On the long road with re­vamped H1

COM­MER­CIAL NEWS/ De­nis Droppa puts Hyundai’s best­selling fam­ily bus to the hol­i­day-ve­hi­cle test

Business Day - Motor News - - MOTOR NEWS -

Peo­ple movers are bought more for their util­ity than their styling, but Hyundai’s bus now an­nounces its pres­ence a lit­tle louder with a re­cent facelift.

A larger and more prom­i­nent grille, along with new pro­jec­torstyle head­lamps, give the ni­ne­seater a bolder face while the top-of-the-range ver­sion also wears stylish new 17-inch al­loy wheels.

It’s given the Korean bus a some­what more pre­mium look, and this con­tin­ues in­side the cabin with a smart new in­fo­tain­ment sys­tem with a larger touch­screen with Blue­tooth cell­phone in­te­gra­tion, while nav­i­ga­tion is avail­able for an ex­tra R2,500. As part of an equip­ment up­grade, the new head­lamps now switch on by them­selves when it gets dark.

The bus is sold as a 2.4l petrol man­ual and a 2.5l diesel au­to­matic, and also a 2.5l diesel panel van. A mul­ti­cab is also avail­able on spe­cial or­der.

Safety has been boosted in the range-top­ping diesel ver­sion which has ac­quired sta­bil­ity con­trol and side airbags to go with the front ones. All ver­sions come stan­dard with ABS brakes.

We re­cently took the R629,900 top-of-the-range Elite diesel bus for a coastal get­away — just the kind of trip the H1’s de­signed for with its enor­mous fam­ily-sized cabin.

The bus takes eight pas­sen­gers in busi­ness-class lev­els of space with stretch-out legroom for all. All the back­rest an­gles can be in­di­vid­u­ally ad­justed, and the mid­dle row can also slide fore and aft for legroom.

A fold-up mid­dle seat in the front row serves as short-term seat­ing for a ninth per­son — but ide­ally a ver­ti­cally-chal­lenged one as there isn’t much space for their legs where the dash­board juts out.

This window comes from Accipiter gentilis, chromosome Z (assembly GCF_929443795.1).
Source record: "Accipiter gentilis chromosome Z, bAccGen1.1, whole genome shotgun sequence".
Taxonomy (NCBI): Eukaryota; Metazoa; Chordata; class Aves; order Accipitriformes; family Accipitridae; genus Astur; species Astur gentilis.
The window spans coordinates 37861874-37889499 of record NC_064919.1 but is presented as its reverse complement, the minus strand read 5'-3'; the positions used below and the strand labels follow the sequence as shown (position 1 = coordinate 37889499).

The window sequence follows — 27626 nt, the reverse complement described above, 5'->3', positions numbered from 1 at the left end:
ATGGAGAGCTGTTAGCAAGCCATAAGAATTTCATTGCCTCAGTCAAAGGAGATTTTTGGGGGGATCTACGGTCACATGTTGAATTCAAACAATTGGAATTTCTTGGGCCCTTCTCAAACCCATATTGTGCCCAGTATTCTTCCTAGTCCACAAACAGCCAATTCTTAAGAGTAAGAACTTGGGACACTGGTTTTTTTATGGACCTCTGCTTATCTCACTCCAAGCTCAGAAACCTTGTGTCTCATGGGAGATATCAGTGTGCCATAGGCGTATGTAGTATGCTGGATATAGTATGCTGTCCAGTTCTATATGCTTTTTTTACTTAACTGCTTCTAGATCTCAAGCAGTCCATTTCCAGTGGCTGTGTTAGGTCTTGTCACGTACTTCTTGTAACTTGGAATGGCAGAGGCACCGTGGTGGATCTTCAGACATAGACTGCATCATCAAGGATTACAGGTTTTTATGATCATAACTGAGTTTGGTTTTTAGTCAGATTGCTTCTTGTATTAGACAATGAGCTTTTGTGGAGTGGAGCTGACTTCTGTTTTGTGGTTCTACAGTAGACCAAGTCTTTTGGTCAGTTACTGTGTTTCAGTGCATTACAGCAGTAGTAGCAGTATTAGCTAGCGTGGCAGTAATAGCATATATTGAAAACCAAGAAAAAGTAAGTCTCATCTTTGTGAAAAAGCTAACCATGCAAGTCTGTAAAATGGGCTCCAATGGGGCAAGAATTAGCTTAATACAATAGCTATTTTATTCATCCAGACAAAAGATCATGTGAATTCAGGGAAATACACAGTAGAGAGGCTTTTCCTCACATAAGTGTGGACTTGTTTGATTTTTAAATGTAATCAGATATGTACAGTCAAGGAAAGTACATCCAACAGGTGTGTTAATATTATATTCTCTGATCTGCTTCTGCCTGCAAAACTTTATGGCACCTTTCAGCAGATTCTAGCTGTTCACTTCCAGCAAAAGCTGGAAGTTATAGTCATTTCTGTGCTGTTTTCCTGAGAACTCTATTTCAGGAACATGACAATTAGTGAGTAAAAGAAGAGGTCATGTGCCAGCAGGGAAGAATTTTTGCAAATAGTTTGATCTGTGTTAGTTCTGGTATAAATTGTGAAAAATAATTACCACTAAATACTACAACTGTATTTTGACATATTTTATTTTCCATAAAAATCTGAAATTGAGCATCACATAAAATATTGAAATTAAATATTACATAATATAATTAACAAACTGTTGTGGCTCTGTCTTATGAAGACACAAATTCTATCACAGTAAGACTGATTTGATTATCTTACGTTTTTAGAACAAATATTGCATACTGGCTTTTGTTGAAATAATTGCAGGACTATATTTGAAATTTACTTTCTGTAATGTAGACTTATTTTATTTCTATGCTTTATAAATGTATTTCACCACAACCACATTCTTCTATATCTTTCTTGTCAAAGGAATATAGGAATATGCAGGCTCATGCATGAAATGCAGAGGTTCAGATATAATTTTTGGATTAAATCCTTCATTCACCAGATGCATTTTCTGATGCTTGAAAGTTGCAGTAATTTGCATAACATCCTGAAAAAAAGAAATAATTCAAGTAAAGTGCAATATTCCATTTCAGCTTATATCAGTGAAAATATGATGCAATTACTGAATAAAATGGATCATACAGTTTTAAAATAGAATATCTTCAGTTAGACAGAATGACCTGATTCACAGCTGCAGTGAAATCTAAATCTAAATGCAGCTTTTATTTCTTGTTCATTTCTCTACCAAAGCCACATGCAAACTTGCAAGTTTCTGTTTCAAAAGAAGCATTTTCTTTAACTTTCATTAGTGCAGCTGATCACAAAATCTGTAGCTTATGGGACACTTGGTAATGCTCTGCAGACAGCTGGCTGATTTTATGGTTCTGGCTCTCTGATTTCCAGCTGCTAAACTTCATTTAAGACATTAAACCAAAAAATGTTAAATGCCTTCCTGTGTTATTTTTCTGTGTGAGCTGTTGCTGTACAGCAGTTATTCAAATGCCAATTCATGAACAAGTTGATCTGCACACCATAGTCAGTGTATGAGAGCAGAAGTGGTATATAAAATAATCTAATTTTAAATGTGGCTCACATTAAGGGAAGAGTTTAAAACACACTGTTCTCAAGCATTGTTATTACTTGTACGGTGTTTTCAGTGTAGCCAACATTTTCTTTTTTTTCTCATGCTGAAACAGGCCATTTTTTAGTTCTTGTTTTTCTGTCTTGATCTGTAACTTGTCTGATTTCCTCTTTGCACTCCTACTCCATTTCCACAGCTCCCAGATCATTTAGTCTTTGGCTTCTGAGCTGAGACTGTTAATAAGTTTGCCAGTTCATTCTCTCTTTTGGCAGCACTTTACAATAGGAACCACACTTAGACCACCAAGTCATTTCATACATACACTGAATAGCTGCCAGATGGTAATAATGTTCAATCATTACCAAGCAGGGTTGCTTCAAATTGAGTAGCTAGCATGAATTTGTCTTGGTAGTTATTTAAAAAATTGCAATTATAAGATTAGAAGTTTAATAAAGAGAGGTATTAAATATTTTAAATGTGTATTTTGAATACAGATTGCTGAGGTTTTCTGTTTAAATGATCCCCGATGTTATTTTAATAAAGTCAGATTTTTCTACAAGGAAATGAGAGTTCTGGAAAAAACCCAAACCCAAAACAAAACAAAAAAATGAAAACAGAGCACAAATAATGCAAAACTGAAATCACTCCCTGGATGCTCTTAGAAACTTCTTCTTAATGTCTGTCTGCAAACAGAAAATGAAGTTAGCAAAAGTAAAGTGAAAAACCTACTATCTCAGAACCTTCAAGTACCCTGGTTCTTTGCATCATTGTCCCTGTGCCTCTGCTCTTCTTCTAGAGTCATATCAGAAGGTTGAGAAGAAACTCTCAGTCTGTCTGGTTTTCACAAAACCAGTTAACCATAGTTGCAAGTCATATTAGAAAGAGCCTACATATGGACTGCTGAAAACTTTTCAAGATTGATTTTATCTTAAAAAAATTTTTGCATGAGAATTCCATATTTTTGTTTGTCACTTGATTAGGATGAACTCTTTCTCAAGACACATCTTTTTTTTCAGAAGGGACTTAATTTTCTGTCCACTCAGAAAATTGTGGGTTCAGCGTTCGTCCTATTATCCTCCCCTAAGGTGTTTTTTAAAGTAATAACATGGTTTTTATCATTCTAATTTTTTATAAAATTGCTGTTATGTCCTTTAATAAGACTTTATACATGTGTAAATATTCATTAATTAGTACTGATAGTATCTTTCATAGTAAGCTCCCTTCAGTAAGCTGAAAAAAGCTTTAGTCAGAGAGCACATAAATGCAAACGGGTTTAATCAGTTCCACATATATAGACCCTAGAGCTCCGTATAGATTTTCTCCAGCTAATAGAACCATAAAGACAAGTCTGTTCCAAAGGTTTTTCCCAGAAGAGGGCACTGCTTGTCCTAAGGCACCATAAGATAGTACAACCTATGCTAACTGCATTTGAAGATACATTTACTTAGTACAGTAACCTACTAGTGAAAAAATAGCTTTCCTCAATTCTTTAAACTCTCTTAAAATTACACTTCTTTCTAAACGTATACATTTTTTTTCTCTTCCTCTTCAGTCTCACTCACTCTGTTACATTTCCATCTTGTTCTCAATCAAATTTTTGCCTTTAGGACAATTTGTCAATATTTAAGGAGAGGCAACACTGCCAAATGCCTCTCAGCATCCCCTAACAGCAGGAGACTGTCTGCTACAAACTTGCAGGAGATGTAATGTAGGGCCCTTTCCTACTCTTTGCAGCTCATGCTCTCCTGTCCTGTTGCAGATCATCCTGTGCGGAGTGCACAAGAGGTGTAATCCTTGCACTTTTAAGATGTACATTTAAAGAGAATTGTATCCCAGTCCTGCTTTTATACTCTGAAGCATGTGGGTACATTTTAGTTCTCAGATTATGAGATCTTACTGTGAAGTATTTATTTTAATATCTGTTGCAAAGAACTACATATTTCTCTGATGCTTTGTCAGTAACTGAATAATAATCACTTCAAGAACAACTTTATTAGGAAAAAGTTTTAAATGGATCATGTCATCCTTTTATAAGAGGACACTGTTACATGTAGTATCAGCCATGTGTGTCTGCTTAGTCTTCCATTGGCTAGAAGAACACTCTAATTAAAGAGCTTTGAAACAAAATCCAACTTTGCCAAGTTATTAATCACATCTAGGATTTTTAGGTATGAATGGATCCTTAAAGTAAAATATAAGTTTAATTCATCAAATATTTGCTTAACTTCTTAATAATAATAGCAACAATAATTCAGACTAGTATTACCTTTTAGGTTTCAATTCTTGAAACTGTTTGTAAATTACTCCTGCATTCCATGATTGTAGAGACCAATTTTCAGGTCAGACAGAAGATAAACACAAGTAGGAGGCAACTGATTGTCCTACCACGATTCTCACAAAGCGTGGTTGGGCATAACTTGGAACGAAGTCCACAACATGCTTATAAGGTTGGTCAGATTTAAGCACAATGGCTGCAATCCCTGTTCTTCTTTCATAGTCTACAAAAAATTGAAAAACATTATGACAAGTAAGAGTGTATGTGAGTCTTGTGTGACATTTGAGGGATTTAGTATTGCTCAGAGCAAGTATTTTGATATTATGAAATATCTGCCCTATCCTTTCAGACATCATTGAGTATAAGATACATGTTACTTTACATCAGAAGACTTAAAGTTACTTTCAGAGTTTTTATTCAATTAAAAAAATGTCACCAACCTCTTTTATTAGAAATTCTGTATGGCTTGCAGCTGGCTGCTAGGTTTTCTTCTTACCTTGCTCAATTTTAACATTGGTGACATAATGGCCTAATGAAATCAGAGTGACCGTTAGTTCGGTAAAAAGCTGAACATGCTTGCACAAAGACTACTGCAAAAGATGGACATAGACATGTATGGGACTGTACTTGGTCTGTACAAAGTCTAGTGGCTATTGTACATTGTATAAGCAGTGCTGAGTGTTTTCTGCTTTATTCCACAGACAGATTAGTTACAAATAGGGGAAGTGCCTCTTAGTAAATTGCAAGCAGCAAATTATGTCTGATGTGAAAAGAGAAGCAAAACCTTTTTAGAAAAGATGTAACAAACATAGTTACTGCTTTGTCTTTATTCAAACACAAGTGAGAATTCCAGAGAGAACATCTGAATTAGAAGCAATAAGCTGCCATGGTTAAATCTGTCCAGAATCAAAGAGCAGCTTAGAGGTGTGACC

On our Joburg-to-KZN trip there were four peo­ple aboard which wasn’t much of a test of the ve­hi­cle’s ca­pa­bil­i­ties, but it made for happy campers over the seven-hour jour­ney. The mid­dle-row pas­sen­gers joked that the cabin felt roomy enough to walk around and stretch their legs in, and that wasn’t too much of an ex­ag­ger­a­tion.

The third row re­mained empty as all the hol­i­day lug­gage com­fort­ably fit­ted into the cav­ernous 842l boot.

Once we ar­rived at the coast we ac­quired some ex­tra peo­ple for trips to the beach, and with eight on board there was still space aplenty for ev­ery­one along with their beach um­brel­las, chairs and cooler boxes.


The 2.5 diesel has plenty of gutsy low-revving torque with 441Nm on call between 2,000 and 2,250rpm, along with 125kW of power. It pulls strongly up hills when fully laden, and it’s a quiet op­er­a­tor that keeps the agri­cul­tural flat­u­lence to a min­i­mum.

For its con­sid­er­able size the H1 isn’t par­tic­u­larly in­tim­i­dat­ing to drive. The steer­ing is light, it gets through cor­ners with­out feel­ing like it will im­mi­nently top­ple over, and the ex­cel­lent vis­i­bil­ity out of the large win­dows makes it quite easy to thread through busy traf­fic. Park­ing this bus is some­what more of a chal­lenge but there’s a re­vers­ing cam­era in the rearview mir­ror to as­sist.

On­board comforts are plenti- ful and the re­cent up­grades in­clude re­plac­ing the pre­vi­ous man­ual air­con sys­tem with full cli­mate con­trol (with sep­a­rate vents and con­trols for rear pas­sen­gers). Also new is cruise con­trol, which proved handy at avoid­ing fines on the speed­trap­in­fested N3 free­way.

The H1 is SA’s best­selling fam­ily bus and the lat­est re­vamps are likely to keep it rul­ing the seg­ment, in spite of com­pe­ti­tion from the VW Kombi and Ford Tour­neo Cus­tom.

Re­freshed styling makes the H1 look less like a de­liv­ery van. Left: The in­fo­tain­ment’s been up­graded with Blue­tooth and a larger screen.

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